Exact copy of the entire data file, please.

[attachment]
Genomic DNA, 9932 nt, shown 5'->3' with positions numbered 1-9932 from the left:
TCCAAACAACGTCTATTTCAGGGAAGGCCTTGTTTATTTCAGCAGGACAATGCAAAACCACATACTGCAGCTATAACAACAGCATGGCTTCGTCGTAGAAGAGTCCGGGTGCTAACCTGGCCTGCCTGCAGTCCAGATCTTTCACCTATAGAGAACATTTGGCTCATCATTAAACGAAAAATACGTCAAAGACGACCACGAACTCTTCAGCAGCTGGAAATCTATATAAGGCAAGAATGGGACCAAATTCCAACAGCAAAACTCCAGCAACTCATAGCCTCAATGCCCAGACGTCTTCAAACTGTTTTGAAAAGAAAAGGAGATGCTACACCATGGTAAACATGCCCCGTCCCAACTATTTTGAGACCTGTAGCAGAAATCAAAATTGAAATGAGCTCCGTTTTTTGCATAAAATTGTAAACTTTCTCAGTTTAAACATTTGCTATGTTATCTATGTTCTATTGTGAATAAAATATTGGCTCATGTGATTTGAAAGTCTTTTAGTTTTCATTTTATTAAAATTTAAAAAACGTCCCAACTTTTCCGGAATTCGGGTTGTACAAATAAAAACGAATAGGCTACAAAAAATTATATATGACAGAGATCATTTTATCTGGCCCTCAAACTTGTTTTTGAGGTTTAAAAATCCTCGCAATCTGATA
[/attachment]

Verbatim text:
Genomic DNA, 9932 nt, shown 5'->3' with positions numbered 1-9932 from the left:
TCCAAACAACGTCTATTTCAGGGAAGGCCTTGTTTATTTCAGCAGGACAATGCAAAACCACATACTGCAGCTATAACAACAGCATGGCTTCGTCGTAGAAGAGTCCGGGTGCTAACCTGGCCTGCCTGCAGTCCAGATCTTTCACCTATAGAGAACATTTGGCTCATCATTAAACGAAAAATACGTCAAAGACGACCACGAACTCTTCAGCAGCTGGAAATCTATATAAGGCAAGAATGGGACCAAATTCCAACAGCAAAACTCCAGCAACTCATAGCCTCAATGCCCAGACGTCTTCAAACTGTTTTGAAAAGAAAAGGAGATGCTACACCATGGTAAACATGCCCCGTCCCAACTATTTTGAGACCTGTAGCAGAAATCAAAATTGAAATGAGCTCCGTTTTTTGCATAAAATTGTAAACTTTCTCAGTTTAAACATTTGCTATGTTATCTATGTTCTATTGTGAATAAAATATTGGCTCATGTGATTTGAAAGTCTTTTAGTTTTCATTTTATTAAAATTTAAAAAACGTCCCAACTTTTCCGGAATTCGGGTTGTACAAATAAAAACGAATAGGCTACAAAAAATTATATATGACAGAGATCATTTTATCTGGCCCTCAAACTTGTTTTTGAGGTTTAAAAATCCTCGCAATCTGATA